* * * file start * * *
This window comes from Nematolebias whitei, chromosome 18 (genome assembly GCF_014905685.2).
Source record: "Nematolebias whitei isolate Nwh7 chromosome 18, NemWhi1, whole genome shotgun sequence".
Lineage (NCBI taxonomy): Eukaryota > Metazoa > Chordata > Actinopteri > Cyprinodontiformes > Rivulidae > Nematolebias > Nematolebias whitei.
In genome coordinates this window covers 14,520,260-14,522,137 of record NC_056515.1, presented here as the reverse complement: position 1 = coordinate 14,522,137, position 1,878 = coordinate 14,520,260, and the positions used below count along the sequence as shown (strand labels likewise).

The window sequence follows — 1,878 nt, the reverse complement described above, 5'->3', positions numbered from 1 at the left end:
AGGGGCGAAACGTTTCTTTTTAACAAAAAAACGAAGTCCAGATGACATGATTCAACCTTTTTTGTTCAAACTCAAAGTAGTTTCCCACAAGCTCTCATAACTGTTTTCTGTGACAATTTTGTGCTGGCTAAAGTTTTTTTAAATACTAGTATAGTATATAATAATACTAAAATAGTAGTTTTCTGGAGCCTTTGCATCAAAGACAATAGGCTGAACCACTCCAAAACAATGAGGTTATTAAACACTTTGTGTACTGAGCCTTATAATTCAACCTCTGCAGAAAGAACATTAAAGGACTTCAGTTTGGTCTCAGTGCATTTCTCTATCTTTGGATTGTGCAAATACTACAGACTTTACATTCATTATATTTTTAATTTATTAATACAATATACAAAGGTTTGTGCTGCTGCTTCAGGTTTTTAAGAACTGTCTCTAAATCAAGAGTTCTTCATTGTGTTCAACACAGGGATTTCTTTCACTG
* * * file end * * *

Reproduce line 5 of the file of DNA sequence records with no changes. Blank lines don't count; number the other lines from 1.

The window sequence follows — 1,878 nt, the reverse complement described above, 5'->3', positions numbered from 1 at the left end: